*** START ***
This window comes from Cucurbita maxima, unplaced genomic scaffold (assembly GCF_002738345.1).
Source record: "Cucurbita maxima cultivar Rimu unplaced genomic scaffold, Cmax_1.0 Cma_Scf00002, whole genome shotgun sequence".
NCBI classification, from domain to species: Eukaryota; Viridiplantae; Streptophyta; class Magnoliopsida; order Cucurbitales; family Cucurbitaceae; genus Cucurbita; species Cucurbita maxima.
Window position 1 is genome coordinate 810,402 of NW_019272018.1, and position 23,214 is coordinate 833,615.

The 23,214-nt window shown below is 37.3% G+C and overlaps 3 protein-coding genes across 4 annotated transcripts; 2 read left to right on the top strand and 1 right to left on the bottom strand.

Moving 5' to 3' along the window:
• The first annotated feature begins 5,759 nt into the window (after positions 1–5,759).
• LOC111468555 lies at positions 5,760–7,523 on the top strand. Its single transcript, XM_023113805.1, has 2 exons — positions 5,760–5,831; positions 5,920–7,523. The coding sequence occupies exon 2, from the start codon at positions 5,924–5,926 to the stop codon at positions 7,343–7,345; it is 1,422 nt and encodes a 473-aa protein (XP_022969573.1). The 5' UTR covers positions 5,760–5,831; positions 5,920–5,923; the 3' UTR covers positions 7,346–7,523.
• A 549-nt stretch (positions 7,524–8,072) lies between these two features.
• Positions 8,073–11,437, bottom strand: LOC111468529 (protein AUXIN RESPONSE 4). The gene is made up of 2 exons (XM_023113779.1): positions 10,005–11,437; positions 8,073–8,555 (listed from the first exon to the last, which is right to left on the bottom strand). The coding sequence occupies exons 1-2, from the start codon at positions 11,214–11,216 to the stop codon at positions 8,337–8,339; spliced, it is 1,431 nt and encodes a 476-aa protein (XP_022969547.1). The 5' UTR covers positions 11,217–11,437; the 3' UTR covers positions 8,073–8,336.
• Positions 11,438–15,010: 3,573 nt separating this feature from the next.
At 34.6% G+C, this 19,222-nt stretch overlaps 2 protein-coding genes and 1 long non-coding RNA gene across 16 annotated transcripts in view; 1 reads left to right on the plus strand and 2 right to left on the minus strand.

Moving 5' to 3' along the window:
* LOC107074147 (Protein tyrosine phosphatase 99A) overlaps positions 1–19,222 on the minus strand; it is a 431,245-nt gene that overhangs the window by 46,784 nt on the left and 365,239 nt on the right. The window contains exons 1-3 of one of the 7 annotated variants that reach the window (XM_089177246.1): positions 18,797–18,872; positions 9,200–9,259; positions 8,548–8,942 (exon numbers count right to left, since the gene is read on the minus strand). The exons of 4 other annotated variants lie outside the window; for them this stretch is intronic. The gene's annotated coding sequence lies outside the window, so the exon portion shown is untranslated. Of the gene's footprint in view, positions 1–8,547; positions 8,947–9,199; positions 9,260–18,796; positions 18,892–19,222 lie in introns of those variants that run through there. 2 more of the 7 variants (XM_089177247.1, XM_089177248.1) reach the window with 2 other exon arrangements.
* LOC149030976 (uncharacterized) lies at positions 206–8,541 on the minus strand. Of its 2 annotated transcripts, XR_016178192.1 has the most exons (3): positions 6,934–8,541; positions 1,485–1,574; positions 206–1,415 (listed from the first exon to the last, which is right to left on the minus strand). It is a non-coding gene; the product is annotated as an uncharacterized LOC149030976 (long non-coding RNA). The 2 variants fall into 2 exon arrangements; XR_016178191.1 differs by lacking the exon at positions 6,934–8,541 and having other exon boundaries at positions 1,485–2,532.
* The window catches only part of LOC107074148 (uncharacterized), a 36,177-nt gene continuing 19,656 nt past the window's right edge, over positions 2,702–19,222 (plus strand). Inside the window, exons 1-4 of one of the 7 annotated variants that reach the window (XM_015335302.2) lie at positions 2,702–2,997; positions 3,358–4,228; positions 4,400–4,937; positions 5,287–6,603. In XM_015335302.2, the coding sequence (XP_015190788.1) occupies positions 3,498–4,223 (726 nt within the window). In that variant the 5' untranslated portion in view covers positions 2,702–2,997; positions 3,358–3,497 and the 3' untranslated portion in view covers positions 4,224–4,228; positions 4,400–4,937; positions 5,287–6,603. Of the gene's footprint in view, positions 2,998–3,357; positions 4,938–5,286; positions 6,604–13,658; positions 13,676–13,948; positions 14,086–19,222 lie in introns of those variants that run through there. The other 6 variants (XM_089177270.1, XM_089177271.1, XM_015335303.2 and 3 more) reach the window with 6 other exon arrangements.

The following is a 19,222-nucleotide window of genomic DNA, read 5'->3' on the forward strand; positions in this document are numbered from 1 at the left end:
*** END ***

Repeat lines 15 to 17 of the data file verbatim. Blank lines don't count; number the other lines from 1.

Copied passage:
* LOC149030976 (uncharacterized) lies at positions 206–8,541 on the minus strand. Of its 2 annotated transcripts, XR_016178192.1 has the most exons (3): positions 6,934–8,541; positions 1,485–1,574; positions 206–1,415 (listed from the first exon to the last, which is right to left on the minus strand). It is a non-coding gene; the product is annotated as an uncharacterized LOC149030976 (long non-coding RNA). The 2 variants fall into 2 exon arrangements; XR_016178191.1 differs by lacking the exon at positions 6,934–8,541 and having other exon boundaries at positions 1,485–2,532.
* The window catches only part of LOC107074148 (uncharacterized), a 36,177-nt gene continuing 19,656 nt past the window's right edge, over positions 2,702–19,222 (plus strand). Inside the window, exons 1-4 of one of the 7 annotated variants that reach the window (XM_015335302.2) lie at positions 2,702–2,997; positions 3,358–4,228; positions 4,400–4,937; positions 5,287–6,603. In XM_015335302.2, the coding sequence (XP_015190788.1) occupies positions 3,498–4,223 (726 nt within the window). In that variant the 5' untranslated portion in view covers positions 2,702–2,997; positions 3,358–3,497 and the 3' untranslated portion in view covers positions 4,224–4,228; positions 4,400–4,937; positions 5,287–6,603. Of the gene's footprint in view, positions 2,998–3,357; positions 4,938–5,286; positions 6,604–13,658; positions 13,676–13,948; positions 14,086–19,222 lie in introns of those variants that run through there. The other 6 variants (XM_089177270.1, XM_089177271.1, XM_015335303.2 and 3 more) reach the window with 6 other exon arrangements.

The following is a 19,222-nucleotide window of genomic DNA, read 5'->3' on the forward strand; positions in this document are numbered from 1 at the left end: